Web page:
A.J. Muste was a labour activist and pacifist whose advocacy of non-violence as a tactic of change was unusual, to say the least, in the USA of the 1930s and 40s. Noam Chomsky, of whom I was a devoted reader when I was a young adult and who I have continued to read and respect my entire life, in the first of his books I read, American Power and the New Mandarins, quoted a speech by Muste that has stuck with me over the years: “In a world built on violence, one must be a revolutionary before one can be a pacifist." It was only a few years later I found myself working in the Nicaraguan Revolution and having to confront, on a daily basis, my understandings and practices of revolution and peace. Chomsky wrote that “Muste believed, with Gandhi, that "unjust laws and practices survive because men obey them and conform to them. This they do out of fear. There are things they dread more than the continuance of the evil.”” Given all that has happened in the US in the past four years, these words seem more relevant than ever. I’ve heard it said that during the Vietnam War, Muste stood vigil in front of the White House, candle in hand, often alone and sometimes with others. I came across this account by Andrea Ayvazian of The Sun Magazine and, while perhaps apocryphal, like so many good stories, it carries a truth regardless: “A reporter interviewed [A.J. Muste] one evening as he stood there in the rain. "Mr. Muste," the reporter said, "do you really think you are going to change the policies of this country by standing out here alone at night with a candle?" A.J. responded, "Oh, I don't do this to change the country. I do this so the country won't change me.””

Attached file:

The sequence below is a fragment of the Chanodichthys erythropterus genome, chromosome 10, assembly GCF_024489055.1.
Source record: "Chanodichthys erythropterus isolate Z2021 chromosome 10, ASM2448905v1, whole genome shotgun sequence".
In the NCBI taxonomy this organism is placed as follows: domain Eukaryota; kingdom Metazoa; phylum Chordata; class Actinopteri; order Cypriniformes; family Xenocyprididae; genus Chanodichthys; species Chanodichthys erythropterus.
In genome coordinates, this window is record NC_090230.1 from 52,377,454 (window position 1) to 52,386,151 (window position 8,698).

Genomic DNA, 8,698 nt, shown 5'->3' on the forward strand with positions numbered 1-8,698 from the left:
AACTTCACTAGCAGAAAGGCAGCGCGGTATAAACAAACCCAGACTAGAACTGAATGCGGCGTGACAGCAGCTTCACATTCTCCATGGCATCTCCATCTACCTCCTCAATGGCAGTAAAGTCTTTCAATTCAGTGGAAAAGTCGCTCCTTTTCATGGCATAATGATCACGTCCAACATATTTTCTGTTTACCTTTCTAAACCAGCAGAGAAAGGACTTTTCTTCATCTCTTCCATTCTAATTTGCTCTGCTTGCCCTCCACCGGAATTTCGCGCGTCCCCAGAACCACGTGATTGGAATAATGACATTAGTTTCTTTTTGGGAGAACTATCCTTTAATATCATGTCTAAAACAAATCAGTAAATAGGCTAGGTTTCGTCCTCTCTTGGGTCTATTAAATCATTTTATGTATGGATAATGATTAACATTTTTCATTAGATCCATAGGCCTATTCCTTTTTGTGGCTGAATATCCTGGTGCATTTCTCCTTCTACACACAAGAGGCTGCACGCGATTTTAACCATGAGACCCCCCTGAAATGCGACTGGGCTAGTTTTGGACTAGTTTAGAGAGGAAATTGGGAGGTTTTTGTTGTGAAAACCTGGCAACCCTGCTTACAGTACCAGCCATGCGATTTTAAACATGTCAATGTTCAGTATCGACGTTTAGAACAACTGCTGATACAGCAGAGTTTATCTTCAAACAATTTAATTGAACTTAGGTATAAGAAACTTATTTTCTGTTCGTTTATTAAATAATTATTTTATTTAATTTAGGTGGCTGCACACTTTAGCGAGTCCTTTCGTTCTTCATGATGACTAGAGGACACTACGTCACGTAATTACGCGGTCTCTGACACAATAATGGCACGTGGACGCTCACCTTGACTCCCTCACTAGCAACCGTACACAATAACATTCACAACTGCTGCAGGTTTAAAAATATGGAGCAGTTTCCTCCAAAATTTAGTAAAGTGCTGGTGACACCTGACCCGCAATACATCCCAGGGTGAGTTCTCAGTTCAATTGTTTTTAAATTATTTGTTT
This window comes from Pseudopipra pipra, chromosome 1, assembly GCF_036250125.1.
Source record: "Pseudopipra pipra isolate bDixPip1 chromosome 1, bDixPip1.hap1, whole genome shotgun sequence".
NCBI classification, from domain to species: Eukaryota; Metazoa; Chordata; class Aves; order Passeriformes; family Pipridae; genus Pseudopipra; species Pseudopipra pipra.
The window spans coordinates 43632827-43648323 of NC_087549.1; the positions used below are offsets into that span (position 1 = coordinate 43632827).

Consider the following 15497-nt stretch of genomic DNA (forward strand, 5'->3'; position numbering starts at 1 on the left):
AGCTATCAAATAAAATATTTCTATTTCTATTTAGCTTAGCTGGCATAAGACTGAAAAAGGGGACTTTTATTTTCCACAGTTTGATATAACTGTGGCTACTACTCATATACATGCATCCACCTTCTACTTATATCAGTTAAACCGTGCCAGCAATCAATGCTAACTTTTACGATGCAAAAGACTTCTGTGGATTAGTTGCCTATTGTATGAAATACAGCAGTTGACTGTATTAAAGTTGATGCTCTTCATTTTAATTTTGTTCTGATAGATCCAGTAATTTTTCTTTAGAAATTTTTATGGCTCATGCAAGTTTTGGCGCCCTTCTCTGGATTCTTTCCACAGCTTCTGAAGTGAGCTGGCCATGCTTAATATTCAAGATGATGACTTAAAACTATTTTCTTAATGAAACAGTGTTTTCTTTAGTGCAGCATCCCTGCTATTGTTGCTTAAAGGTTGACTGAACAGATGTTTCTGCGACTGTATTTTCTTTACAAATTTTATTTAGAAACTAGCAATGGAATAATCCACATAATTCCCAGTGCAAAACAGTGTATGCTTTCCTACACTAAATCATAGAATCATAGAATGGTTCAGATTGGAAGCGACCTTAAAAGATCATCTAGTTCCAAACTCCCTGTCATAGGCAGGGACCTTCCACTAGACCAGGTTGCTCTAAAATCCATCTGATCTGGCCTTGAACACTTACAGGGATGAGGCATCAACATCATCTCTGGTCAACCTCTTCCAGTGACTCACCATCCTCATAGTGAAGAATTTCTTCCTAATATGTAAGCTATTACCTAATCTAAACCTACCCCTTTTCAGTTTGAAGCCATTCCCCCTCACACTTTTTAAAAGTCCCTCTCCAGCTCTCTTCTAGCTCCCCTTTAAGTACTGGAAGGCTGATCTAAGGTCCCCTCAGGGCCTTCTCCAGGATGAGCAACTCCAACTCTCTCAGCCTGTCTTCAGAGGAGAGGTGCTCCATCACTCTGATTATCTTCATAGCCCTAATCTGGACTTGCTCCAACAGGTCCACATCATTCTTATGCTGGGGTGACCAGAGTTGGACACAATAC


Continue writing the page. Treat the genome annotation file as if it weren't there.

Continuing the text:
Photo from Mural on the War Resisters League building. Source.